Faculty of Mathematics and Natural Sciences - Climate Geography

Impact of airport operations and road traffic on the particle number concentration in the vicinity of a suburban airport




  • Fritz, S., F. Grusdat, R. Sharkey, C. Schneider (2022): Impact of airport operations and road traffic on the particle number concentration in the vicinity of a suburban airport. Front. Environ. Sci. - Toxicology, Pollution and the Environment, 10:887493, 1–-14. https://doi.org/10.3389/fenvs.2022.887493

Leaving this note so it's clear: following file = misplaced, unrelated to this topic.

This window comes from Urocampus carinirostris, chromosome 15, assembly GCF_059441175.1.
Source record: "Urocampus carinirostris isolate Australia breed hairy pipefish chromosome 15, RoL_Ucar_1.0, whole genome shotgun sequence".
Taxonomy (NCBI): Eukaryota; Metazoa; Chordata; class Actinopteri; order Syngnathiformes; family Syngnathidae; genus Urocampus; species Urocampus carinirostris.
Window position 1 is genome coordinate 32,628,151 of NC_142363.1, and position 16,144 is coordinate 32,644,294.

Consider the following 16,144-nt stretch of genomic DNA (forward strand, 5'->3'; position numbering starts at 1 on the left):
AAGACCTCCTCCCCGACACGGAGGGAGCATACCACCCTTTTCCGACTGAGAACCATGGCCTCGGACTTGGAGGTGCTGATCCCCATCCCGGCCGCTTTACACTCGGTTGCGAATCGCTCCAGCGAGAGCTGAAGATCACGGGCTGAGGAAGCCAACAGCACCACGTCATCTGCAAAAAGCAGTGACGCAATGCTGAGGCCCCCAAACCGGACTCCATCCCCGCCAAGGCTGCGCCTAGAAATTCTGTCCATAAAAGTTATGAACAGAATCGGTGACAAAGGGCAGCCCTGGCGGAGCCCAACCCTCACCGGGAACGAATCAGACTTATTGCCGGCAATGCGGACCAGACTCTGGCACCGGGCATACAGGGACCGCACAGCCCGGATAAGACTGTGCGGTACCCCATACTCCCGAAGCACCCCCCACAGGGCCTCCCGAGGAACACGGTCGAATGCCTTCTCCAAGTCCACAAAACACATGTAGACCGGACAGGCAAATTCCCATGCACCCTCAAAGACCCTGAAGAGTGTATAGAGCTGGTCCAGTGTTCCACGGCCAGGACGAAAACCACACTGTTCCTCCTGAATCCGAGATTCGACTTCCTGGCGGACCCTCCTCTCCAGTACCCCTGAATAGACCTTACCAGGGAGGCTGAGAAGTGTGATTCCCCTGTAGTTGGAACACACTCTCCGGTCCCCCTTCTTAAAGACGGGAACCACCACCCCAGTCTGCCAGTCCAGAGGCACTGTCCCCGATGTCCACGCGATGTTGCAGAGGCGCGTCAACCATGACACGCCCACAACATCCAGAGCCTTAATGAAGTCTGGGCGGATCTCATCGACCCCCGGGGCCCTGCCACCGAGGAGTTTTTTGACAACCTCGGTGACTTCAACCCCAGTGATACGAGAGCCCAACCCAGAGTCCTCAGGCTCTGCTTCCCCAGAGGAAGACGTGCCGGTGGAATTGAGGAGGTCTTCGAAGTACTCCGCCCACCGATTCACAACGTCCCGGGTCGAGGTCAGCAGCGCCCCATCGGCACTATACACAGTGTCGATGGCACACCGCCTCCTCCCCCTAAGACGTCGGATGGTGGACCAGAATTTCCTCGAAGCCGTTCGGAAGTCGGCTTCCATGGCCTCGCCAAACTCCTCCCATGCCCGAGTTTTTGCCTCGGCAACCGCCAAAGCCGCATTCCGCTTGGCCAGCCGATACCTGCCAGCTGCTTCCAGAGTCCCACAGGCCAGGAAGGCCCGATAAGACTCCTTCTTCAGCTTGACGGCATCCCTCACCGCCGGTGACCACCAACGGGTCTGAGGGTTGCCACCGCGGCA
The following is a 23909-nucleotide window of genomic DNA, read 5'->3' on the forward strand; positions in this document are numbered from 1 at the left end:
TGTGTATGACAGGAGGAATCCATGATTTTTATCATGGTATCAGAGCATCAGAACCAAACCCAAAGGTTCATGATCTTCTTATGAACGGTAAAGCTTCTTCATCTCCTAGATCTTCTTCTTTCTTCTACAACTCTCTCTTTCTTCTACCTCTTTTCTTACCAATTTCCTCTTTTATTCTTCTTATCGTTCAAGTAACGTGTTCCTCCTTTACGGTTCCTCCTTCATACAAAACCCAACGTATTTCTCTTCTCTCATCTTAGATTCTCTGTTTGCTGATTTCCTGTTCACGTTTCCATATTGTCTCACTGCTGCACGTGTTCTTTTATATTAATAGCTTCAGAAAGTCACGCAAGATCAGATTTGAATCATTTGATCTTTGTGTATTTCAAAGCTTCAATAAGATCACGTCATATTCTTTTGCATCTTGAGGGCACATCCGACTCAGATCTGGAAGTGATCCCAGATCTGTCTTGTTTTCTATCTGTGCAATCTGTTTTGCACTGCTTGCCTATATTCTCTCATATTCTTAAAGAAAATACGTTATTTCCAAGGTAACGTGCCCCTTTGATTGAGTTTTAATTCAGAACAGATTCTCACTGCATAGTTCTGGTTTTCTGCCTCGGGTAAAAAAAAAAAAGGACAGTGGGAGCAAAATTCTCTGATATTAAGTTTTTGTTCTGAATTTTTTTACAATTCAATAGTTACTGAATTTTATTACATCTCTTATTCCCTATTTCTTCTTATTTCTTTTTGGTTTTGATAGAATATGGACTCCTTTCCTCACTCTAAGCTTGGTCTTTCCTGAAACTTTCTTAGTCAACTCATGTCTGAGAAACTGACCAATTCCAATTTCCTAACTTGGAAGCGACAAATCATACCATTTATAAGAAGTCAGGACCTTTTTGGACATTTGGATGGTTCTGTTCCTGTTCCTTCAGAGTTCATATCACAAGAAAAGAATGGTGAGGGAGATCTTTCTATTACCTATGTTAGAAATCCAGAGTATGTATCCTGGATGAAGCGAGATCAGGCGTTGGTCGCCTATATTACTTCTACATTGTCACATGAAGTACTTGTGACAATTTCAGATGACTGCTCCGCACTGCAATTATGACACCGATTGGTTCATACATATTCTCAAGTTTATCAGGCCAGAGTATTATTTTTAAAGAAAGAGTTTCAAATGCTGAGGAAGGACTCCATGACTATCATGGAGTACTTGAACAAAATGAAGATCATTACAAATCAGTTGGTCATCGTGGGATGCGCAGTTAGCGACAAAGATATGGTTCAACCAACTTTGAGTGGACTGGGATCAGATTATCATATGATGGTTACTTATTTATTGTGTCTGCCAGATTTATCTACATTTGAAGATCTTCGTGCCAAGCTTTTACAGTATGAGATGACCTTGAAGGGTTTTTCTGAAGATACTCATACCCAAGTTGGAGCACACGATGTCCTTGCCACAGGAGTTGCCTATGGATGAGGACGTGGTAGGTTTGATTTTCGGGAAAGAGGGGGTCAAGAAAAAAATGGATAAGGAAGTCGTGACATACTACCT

Airports contribute substantially to ultrafine particle (UFP; <100 nm) concentrations on a local scale. These UFPs, which derive mainly from combustion processes, are generated during take-off and landing of aircraft, during aircraft movements on the tarmac, when engines and turbines are started, and by vehicles transporting goods and people on the airfield. UFPs are considered particularly harmful to human health as their small size enables them to pass far into the human body. This study investigates the extent to which particle number concentrations (PNCs) sized 7–2,000 nm respond to the cessation of air traffic due to the closure of a major airport. PNCs and wind data were monitored with a 5 s resolution at one location on the airfield of Berlin-Tegel Airport (TXL). The station was located 600 –640 m east of the runways and thus downwind of the runways for the predominant wind direction. Observations took place 24 h per day every day for about 3 weeks before and 3 weeks after the closure of the airport. During the measurement campaign, a total of 2,507 take-offs and landings took place. Including all wind directions, this study shows 30 %–40% lower PNCs on average, 2.5-fold lower maximum values as well as a 3-fold lower PNC spread after the closure of the airport. These differences are evident only during the day with active flight operations, and not during the nighttime flight ban. Downwind of the airfield, differences are even higher. After the closure of the airport, average PNCs drop by 70%, maxima by 85%, and variability is reduced by almost 90%. 70% lower and 30% less frequent PNC peaks occur downwind of the airport after flight operations are discontinued. This unique natural experiment allows for relatively clear conclusions about the relevance of airport operations on PNCs in the airfield area. The measurements carried out before and after the closure allow a direct comparison of the PNCs during airport operations and without any. Thus, our study reveals the change in UFP concentration that can be achieved through a reduction in flight operations.